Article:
Abbreviated component paths in wicket tester

Wicket tester combined with Mockito is fantastic for unit testing your web application. However, developing the tests is harder than it should be because you have to refer to components by their path rather than their id.

For example, to clock the OK button on a page, I need something like:

tester.executeAjaxEvent(“border:form:pagetitlecontainer:ok”. “onclick”);

i.e. instead of “ok”, I must refer to the button by its full path “border:form:pagetitlecontainer:ok”. This seems tedious – if I know that I only have one component on the page with the id “ok”, why can’t I just use “ok”. Wicket tester should notice that the component is not available and traverse the component hierarchy for it. If its ambiguous then it can complain, but if not, then it should be OK.

To get around this limitation, we override the getComponentFromLastRenderedPage method of the WicketTester class as follows:

@Override
public Component getComponentFromLastRenderedPage(final String path) {
	// first check if we can find the component with the specified path - if not, check if its an abbreviated path
	String fullPath = lookupPath(getLastRenderedPage(), path);
	if (fullPath == null)
		return null;

	return super.getComponentFromLastRenderedPage(fullPath);
}

public String lookupPath(final MarkupContainer markupContainer, final String path) {
	// try to look it up directly
	if (markupContainer.get(path) != null)
		return path;

	// if that fails, traverse the component hierarchy looking for it
	final List<component> candidates = new ArrayList<component>();
	markupContainer.visitChildren(new IVisitor<component>() {
		private static final long serialVersionUID = 1L;

		Set<component> visited = new HashSet<component>();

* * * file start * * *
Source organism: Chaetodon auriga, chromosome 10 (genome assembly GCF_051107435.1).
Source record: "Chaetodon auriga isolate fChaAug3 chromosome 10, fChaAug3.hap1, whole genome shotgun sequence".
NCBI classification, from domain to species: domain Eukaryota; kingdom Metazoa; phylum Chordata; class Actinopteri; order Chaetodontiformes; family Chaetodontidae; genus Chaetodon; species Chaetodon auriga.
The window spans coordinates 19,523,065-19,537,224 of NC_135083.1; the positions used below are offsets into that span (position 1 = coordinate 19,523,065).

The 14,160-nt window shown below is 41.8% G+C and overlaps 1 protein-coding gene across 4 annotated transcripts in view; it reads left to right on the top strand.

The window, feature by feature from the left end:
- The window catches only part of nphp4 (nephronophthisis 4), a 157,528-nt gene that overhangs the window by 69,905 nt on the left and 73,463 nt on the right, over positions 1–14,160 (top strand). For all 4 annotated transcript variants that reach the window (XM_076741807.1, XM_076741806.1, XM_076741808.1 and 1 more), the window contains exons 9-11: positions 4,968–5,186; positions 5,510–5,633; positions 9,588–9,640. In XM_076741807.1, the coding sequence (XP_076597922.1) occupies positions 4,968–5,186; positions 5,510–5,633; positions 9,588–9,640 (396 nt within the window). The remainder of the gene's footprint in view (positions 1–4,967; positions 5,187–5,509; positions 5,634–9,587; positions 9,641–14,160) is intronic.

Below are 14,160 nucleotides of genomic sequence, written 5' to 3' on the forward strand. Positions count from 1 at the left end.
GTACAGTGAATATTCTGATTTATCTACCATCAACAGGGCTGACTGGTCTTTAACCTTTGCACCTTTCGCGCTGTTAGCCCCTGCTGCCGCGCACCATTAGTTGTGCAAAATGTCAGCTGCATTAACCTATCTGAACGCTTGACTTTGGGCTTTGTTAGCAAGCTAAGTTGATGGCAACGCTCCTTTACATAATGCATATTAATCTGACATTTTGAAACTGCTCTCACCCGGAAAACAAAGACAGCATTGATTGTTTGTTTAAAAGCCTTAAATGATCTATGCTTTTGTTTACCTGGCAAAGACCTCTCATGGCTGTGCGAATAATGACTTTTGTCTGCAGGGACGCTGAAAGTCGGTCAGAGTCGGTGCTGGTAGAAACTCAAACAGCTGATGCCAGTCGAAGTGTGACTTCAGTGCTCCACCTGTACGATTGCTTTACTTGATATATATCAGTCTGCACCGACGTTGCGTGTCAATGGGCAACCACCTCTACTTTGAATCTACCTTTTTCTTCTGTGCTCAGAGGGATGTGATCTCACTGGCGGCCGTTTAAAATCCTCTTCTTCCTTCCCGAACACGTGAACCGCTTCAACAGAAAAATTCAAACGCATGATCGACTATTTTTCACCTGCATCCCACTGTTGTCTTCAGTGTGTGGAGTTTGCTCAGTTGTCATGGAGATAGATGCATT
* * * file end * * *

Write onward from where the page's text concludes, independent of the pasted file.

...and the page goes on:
@Override
		public Object component(Component c) {
			if (!visited.contains(c)) {
				visited.add(c);

				if (c.getId().equals(path))
					candidates.add(c);
			}
			return IVisitor.CONTINUE_TRAVERSAL;
		}
	});
	// if its unambiguous, then return the full path
	if (candidates.isEmpty()) {
		fail("path: '" + path + "' not found for " +
				Classes.simpleName(markupContainer.getClass()));
		return null;
	} else if (candidates.size() == 1) {
		String pathToContainer = markupContainer.getPath();
		String pathToComponent = candidates.get(0).getPath();
		return pathToComponent.replaceFirst(pathToContainer + ":", "");
	} else {
		String message = "path: '" + path + "' is ambiguous for " + Classes.simpleName(markupContainer.getClass()) + ". Possible candidates are: ";
		for (Component c : candidates) {
			message += "[" + c.getPath() + "]";
		}
		fail(message);
		return null;
	}
}

The Palchinsky Principles

My holiday reading this year was “Adapt” by Tim Harford. One of the most interesting parts was about Peter Palchinsky, a great russian engineer who was an advisor to both the Tsar and to Stalin. Although his uncompromising honesty got him exiled to Siberia by the Tsar, pardoned again and finally murdered by Stalin’s secret police, he nevertheless had time to formulate 3 principles for innovation:

  1. Try lots of things, expecting many to fail.
  2. Make sure the failures are survivable.
  3. Learn from the failures.

As Tim Harford points out, this is roughly how evolution works in nature and it seems applicable to software development. Since customers don’t generally appreciate failures on their projects, this trial and error cycle needs to be carried out outside of production projects – in the “20%” projects we do on our own time.